JUNE 7 — These are strange times. I'm in a foreign country that is rich and yet so desperately poor in some ways while at home friends are either planning or wishing to leave Malaysia for good.
It's 2am in San Jose, California. It's quiet here, downtown, and if I look outside my window I can see the nearby theatre and read the huge animated billboard, letting me know what's on at the Broadway San Jose.
Cafes, theatres, quirky museums, lush-leafed lavender tinged trees lining the roads. Isn't the US lovely, I know Malaysians would say. So cultured, so organised, so well-planned.
Yet all I can think of is the quiet, mostly Hispanic neighbourhood less than 10 minutes downtown. Where I had Mexican food in a tiny slightly rundown place that TripPlan recommended as it was good, ridiculously cheap and authentically Mexican.
It is cheap. Tacos for US$1.30 (RM5.55) and so long as you dismiss all thought of converting what you spend into ringgit, you marvel at how far a dollar can travel here. 10 bucks gets you a (non-alcoholic) sangria, a burrito with all the trimmings bursting with meat, rice, beans and flavour as well as a taco.
While I wait for my food, a tray full of spicy tortilla chips keeps me distracted and I watch local patrons visit the liquor store just next door.
There's a lot of work waiting for me at the hotel. So the burrito needs to be packed for takeway where I will later eat it in bed, computer on my lap. But while I wait for an Uber that does not come (none will come this part of town, just 5 minutes' drive from my hotel), an old, white man suddenly starts talking to me.
More, he talks at me as I do not look at nor acknowledge him. He rambles and uses the word f-ing a lot, going on about how he chose to be here and not f-ing boring Sacramento.
About how he can still find a living here, if people give him spare cans and how people give him soup, or a dime though he doesn't ask for it.
I also notice no one sits near him. The patrons all put as much distance between themselves and him. I tire of his long tales and proceed to walk back to the hotel; I get a little lost, finding myself alone on a dead-end road.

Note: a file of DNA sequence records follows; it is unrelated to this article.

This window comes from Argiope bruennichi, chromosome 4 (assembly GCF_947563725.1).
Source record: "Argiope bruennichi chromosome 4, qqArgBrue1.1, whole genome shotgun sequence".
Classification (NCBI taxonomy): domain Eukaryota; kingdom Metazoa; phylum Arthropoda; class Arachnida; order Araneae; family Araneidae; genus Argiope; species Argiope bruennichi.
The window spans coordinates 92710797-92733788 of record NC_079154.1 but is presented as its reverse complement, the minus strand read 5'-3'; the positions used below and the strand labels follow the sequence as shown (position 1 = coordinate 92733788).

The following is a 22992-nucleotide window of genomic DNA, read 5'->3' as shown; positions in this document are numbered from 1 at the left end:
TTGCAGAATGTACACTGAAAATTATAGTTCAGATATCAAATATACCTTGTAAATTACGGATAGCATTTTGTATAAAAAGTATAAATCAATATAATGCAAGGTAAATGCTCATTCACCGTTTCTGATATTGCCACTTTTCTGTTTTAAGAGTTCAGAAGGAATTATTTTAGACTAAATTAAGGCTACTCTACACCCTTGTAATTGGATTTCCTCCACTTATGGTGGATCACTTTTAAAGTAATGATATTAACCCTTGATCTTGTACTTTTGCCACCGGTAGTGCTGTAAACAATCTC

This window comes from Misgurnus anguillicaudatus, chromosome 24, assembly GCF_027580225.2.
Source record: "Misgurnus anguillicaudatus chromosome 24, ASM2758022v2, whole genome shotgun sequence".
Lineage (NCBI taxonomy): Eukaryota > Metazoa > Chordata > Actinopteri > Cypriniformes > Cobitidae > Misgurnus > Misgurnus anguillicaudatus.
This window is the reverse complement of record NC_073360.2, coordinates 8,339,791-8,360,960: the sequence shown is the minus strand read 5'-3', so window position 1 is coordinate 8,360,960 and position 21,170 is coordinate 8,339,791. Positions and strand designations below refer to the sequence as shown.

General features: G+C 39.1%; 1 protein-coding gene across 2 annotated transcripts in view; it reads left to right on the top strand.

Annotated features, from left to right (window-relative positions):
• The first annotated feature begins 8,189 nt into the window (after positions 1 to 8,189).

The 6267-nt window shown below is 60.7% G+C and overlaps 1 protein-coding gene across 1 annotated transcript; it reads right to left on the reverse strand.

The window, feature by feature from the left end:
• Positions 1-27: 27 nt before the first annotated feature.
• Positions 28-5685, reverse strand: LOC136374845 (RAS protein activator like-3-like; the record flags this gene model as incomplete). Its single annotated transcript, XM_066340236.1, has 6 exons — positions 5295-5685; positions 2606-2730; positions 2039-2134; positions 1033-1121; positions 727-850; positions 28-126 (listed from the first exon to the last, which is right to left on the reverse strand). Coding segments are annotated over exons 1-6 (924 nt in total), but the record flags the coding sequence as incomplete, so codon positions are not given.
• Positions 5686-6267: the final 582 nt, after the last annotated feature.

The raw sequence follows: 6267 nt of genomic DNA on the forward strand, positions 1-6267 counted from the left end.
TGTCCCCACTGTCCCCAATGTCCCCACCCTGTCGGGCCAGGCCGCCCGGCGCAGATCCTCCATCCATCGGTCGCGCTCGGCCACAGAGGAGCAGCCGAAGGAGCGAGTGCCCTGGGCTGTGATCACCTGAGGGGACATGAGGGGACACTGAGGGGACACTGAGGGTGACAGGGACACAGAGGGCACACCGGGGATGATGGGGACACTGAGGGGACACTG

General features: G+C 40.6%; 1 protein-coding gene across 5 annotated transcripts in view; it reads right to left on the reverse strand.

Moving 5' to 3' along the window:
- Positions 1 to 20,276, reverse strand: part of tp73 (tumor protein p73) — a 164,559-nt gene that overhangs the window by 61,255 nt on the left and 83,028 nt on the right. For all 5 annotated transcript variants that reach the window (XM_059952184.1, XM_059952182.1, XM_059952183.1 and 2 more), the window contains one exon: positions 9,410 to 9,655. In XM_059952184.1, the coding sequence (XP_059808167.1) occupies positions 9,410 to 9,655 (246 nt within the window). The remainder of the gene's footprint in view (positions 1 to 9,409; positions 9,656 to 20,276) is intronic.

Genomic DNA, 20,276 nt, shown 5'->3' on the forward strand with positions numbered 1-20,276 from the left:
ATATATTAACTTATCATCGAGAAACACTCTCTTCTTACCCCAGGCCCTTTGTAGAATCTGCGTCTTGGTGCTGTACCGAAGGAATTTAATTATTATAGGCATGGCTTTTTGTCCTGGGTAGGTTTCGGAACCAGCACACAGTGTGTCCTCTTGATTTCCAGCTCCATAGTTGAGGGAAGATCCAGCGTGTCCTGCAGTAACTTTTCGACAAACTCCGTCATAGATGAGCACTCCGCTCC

It feels some days, it's the road for too many people. As I return to my hotel, there's a young man, raving and ranting at the wall, sprawled on the stairs of my hotel, clutching a bannister. So young and yet here he is, no one asking why he's not home in bed on a chilly Monday night. It's 18 degrees, after all.
I flick through USA Today when I get back to my room, and there's an article about how low unemployment is and yet people are still so unhappy. About how people are fighting for, in the land of the rich and the free, the right to paid leave.
Back home, annual leave is mandated. As is maternity leave, and sick leave. Yet they don't have that in the US. You can own a gun, you can buy a (cheaper) car but you can't easily find an employer who will pay you for the days you're too sick to come into work.
Better to suffer in a rich country, than in a poor one, some tell me. But suffering anywhere is that ― suffering. To me, it is so terribly needless. We can fly across oceans in metal ships, send a man to the moon and yet we can't stop ourselves from killing each other.
The waitress at breakfast asks me, “Do you need the coffee to go, honey?” I know she isn't just being nice ― Lord knows she needs the tips as in some places employers get away with paying US$2-3 minimum wage, figuring staff can just make up the difference with tips.
I think about how, at the conference, news broke out about a shooting in Orlando and I feel somewhat relieved to be nowhere near there. Yet I can't help but notice the police presence, the extra security around my conference area.
There is no running to a safe place, these days. No urban, busy area is safe. In the past few days, I have had friends in the vicinity of the London and Philippines incidents, watched as they marked themselves “safe” on Facebook.
Fly elsewhere, my dears, if you want comfort. If you like the idea of first-world affluence, the notion of a more sophisticated facade to the madness of human existence.
Just don't fool yourself about anywhere being safe. Nowhere is, not anymore. And until the scourge of suffering, the quiet desperate loneliness of daily hardship is erased, nowhere will be safe.
Life must go on in the meantime. I tip my waitress a fiver and nurse my coffee to go. And I dream of raving old and young men, of dougnhuts bigger than my head, and of guacamole and the tortilla I had no room for.
* This is the personal opinion of the columnist.